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Scribd Review: Digital Book Subscription Service

Remember when I reviewed Oyster?

Well Scribd is similar service and over the last few months I’ve been testing it out. The question I asked myself is: would hardcore YA readers find this service valuable?

Scribd Review: A Digital Book Subscription

Note: I received a free six-month subscription courtesy of Scribd.

scribd review digital book subscription


How It Works

Scribd is a book subscription service where readers pay $8.99 a month to access offered titles. There is no limit to the number of books someone can read. The company currently boasts 40 million books and documents.

Aside from reading books on your computer, users can download the Scribd app on the App Store and Google Play. This means that books can be read from iPads, iPhones, Android tablets and smartphones and the Kindle Fire.

The service offers books in categories across the board, including fantasy, mystery, romance and, of course, young adult.

My Thoughts

I’ll start with the pros.

Compared to Oyster, I was really impressed with the selection of the YA books in Scribd.

scribd book app review


Popular books include:

  • The Selection
  • City of Bones series
  • Delirium
  • I Am Number Four series
  • Uglies series
  • Abhorsen series
  • Wicked Lovely
  • Hush, Hush series
  • Free to Fall
  • The Girl of Fire and Thorns

This was a pleasant surprise! In teen fiction alone, Scribd offers 20,000+ titles.

I also liked the Netflix-style “Similar to” suggestions.

scribd review book subscription service


I found that fairly helpful in discovering new books I might find interesting.

I also liked how – unlike Oyster – you can add any books in Scribd into your personal library. You’re not limited at all on the number of books you can read at a time or “shelf” in your read/to-be-read area.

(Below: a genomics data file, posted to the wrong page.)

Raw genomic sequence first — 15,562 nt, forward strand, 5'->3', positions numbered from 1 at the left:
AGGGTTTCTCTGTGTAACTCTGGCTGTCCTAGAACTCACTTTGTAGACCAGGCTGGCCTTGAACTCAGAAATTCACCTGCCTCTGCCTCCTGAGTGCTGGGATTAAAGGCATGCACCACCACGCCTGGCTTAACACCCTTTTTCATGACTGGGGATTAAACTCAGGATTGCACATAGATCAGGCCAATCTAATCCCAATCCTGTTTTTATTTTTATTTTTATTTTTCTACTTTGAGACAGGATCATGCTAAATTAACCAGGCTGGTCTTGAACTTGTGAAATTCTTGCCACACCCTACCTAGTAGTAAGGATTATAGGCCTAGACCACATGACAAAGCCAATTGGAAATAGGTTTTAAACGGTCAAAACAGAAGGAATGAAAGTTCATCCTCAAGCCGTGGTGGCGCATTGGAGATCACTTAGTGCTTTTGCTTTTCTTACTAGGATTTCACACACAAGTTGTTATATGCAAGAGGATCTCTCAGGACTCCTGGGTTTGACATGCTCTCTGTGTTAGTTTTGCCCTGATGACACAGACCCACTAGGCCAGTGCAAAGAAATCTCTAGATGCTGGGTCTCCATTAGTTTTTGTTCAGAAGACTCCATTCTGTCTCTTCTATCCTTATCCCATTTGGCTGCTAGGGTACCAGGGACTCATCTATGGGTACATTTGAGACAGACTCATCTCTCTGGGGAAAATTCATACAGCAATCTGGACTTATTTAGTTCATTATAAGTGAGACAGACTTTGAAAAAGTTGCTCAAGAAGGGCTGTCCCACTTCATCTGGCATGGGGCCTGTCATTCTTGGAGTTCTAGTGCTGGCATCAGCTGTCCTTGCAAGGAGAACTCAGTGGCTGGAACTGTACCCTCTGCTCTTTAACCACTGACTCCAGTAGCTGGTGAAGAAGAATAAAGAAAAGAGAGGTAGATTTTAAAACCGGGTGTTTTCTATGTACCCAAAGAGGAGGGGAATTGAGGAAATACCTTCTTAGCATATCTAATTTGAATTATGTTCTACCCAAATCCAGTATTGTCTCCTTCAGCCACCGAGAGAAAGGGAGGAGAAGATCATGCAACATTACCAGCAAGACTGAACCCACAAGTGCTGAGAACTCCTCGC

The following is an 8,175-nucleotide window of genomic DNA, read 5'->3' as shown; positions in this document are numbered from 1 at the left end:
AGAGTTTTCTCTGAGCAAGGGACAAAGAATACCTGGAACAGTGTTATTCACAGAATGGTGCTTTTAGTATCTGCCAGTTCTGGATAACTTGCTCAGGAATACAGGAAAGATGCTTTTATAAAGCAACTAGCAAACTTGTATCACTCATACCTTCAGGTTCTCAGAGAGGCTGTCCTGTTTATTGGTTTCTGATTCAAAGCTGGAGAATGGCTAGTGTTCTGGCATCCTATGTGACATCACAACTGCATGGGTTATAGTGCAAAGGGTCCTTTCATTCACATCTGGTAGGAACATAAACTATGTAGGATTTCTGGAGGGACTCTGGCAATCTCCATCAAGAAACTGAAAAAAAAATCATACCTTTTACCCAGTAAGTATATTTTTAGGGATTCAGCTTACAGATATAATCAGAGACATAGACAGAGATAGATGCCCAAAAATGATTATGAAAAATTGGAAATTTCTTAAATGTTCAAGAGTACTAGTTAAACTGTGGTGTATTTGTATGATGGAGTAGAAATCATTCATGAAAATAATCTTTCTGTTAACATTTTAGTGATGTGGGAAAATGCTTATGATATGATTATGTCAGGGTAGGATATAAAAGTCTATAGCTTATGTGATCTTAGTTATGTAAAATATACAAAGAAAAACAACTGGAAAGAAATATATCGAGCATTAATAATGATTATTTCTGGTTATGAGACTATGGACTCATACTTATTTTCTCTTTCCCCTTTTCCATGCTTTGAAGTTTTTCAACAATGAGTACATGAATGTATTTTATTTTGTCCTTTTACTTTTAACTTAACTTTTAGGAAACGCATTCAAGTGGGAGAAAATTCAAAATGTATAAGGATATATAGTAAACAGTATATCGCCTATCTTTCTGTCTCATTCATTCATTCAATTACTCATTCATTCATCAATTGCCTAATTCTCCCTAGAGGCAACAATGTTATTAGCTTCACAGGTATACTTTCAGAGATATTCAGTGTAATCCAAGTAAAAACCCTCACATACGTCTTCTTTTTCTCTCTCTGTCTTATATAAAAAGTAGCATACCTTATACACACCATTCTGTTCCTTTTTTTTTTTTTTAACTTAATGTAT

Now for the cons.

For a casual YA reader, this service might be useful for a few months. To get the full value of the $8.99 monthly fee, you’d need to read at least 2 books per month, as the average ebook is about $8.99 to $10.99.

The trouble, I found, was that for someone as into the YA genre as myself, the books I am looking to read aren’t there. There are not many new (2013 on) titles.

So, readers are forced to pick books that are a few years to many years old. This isn’t a bad thing by any means, but it does mean that you might be double paying – $8.99 a month for Scribd + $8.99 x ?? a month for new releases.

Another con is that for a few series, the first two books were on Scribd, but the last book in the series wasn’t. Both The Girl of Fire and Thorns and the Delirium series fell into this trap. It’s a small annoyance, but one as a paying customer I would take issue with.

Also, the search feature needs some serious work. The only sub-categories that are offered in the YA/teen section is fiction and non-fiction. Ummm, yeah, that’s going to be a problem.

The Netflix-style suggestions will mitigate that problem, but as a casual browser, the lack of filters will make finding titles I want to read a lot more time-consuming.

OVERALL:

Scribd has a robust collection of titles across many genres, and I think for a reader who’s interested in multiple genres this service would be valuable and useful.

However, for a mainly YA-reader Scribd would lose its value over time. With a limited number of recently published titles, Scribd is not ideal for those of us who are interested in the latest and greatest books.

For going back and knocking out a bunch of older books on my TBR, I would pay for Scribd for maybe one or two months, but this service is not something I would maintain as someone who is constantly looking for what’s next.

If you use or have used services like Scribd, I’d love to hear your thoughts in the comments!

About Lisa Parkin

I'm a hardcore lover of young adult fiction and have been reviewing books since 2011. Other interests include Downton Abbey, heat lightning storms, Harry Potter land and (begrudingly) one orange tabby.